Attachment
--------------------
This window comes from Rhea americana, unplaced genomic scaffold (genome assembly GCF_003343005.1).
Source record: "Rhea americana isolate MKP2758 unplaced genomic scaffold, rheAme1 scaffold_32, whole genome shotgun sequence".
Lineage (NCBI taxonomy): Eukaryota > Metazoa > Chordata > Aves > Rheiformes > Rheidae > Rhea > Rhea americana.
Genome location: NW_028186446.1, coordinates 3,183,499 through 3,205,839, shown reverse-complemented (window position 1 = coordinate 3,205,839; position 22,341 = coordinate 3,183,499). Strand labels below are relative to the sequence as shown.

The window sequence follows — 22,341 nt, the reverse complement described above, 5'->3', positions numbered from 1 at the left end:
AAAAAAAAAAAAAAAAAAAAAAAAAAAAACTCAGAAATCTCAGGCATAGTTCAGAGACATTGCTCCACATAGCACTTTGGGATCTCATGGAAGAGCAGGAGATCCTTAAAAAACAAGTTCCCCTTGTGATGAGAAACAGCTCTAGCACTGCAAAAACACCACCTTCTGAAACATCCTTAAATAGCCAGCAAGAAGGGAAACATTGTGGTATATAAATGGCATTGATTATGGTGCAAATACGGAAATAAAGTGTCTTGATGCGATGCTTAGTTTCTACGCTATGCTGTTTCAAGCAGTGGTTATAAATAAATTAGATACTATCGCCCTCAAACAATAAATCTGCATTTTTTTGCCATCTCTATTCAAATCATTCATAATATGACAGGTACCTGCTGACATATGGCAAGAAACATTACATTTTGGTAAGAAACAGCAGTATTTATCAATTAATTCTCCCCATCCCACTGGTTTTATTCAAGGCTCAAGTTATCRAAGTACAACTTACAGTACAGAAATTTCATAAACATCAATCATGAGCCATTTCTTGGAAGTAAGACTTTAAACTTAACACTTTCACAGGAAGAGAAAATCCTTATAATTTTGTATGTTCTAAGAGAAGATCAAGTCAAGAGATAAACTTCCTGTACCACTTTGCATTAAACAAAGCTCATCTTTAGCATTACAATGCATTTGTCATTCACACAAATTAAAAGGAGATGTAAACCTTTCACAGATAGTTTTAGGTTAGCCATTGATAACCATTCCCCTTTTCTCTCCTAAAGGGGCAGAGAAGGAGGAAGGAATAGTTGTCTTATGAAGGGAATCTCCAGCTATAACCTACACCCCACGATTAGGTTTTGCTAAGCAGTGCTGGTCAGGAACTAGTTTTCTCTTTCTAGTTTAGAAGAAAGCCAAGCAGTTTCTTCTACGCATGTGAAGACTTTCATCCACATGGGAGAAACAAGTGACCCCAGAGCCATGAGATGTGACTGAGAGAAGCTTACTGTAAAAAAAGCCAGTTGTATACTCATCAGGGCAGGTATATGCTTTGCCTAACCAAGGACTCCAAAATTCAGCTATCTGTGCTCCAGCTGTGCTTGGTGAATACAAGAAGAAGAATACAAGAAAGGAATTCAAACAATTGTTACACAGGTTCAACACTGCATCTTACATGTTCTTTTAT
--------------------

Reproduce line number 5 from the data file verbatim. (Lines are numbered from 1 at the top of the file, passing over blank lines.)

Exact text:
The window sequence follows — 22,341 nt, the reverse complement described above, 5'->3', positions numbered from 1 at the left end: